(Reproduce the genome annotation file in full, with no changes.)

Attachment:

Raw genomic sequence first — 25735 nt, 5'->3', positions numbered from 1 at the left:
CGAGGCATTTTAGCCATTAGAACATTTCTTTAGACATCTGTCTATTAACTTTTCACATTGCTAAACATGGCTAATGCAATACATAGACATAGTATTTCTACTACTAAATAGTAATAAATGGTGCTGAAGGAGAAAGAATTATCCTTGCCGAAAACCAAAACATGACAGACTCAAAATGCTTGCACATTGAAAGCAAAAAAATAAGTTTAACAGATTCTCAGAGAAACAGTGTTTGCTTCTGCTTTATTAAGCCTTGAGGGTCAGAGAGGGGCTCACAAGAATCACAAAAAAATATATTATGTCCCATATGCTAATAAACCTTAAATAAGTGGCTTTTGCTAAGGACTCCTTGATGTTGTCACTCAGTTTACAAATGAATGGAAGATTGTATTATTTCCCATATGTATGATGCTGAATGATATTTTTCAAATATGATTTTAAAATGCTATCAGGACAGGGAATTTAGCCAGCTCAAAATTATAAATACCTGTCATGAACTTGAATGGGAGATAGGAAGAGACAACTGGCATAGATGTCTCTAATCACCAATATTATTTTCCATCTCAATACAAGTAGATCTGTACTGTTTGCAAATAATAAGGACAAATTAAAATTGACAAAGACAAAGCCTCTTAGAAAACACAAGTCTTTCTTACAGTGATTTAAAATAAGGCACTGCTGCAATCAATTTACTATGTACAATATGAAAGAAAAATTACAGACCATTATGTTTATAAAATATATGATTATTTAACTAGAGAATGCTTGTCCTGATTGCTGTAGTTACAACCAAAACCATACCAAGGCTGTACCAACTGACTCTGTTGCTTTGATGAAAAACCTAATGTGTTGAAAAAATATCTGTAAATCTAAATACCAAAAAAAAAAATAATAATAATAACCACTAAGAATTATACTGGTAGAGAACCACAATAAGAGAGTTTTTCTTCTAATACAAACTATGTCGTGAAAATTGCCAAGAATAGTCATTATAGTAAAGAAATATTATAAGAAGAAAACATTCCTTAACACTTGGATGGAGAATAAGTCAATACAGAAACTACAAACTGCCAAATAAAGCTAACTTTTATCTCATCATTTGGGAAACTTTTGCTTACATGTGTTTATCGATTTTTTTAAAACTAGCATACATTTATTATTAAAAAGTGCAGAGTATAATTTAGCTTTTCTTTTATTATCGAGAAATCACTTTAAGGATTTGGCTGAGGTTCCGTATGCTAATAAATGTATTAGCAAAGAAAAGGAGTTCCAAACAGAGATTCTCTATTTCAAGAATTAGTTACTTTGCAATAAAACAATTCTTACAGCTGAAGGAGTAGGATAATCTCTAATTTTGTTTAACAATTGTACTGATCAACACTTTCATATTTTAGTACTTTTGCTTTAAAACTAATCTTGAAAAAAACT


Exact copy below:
Raw genomic sequence first — 25735 nt, 5'->3', positions numbered from 1 at the left:
CGAGGCATTTTAGCCATTAGAACATTTCTTTAGACATCTGTCTATTAACTTTTCACATTGCTAAACATGGCTAATGCAATACATAGACATAGTATTTCTACTACTAAATAGTAATAAATGGTGCTGAAGGAGAAAGAATTATCCTTGCCGAAAACCAAAACATGACAGACTCAAAATGCTTGCACATTGAAAGCAAAAAAATAAGTTTAACAGATTCTCAGAGAAACAGTGTTTGCTTCTGCTTTATTAAGCCTTGAGGGTCAGAGAGGGGCTCACAAGAATCACAAAAAAATATATTATGTCCCATATGCTAATAAACCTTAAATAAGTGGCTTTTGCTAAGGACTCCTTGATGTTGTCACTCAGTTTACAAATGAATGGAAGATTGTATTATTTCCCATATGTATGATGCTGAATGATATTTTTCAAATATGATTTTAAAATGCTATCAGGACAGGGAATTTAGCCAGCTCAAAATTATAAATACCTGTCATGAACTTGAATGGGAGATAGGAAGAGACAACTGGCATAGATGTCTCTAATCACCAATATTATTTTCCATCTCAATACAAGTAGATCTGTACTGTTTGCAAATAATAAGGACAAATTAAAATTGACAAAGACAAAGCCTCTTAGAAAACACAAGTCTTTCTTACAGTGATTTAAAATAAGGCACTGCTGCAATCAATTTACTATGTACAATATGAAAGAAAAATTACAGACCATTATGTTTATAAAATATATGATTATTTAACTAGAGAATGCTTGTCCTGATTGCTGTAGTTACAACCAAAACCATACCAAGGCTGTACCAACTGACTCTGTTGCTTTGATGAAAAACCTAATGTGTTGAAAAAATATCTGTAAATCTAAATACCAAAAAAAAAAATAATAATAATAACCACTAAGAATTATACTGGTAGAGAACCACAATAAGAGAGTTTTTCTTCTAATACAAACTATGTCGTGAAAATTGCCAAGAATAGTCATTATAGTAAAGAAATATTATAAGAAGAAAACATTCCTTAACACTTGGATGGAGAATAAGTCAATACAGAAACTACAAACTGCCAAATAAAGCTAACTTTTATCTCATCATTTGGGAAACTTTTGCTTACATGTGTTTATCGATTTTTTTAAAACTAGCATACATTTATTATTAAAAAGTGCAGAGTATAATTTAGCTTTTCTTTTATTATCGAGAAATCACTTTAAGGATTTGGCTGAGGTTCCGTATGCTAATAAATGTATTAGCAAAGAAAAGGAGTTCCAAACAGAGATTCTCTATTTCAAGAATTAGTTACTTTGCAATAAAACAATTCTTACAGCTGAAGGAGTAGGATAATCTCTAATTTTGTTTAACAATTGTACTGATCAACACTTTCATATTTTAGTACTTTTGCTTTAAAACTAATCTTGAAAAAAACT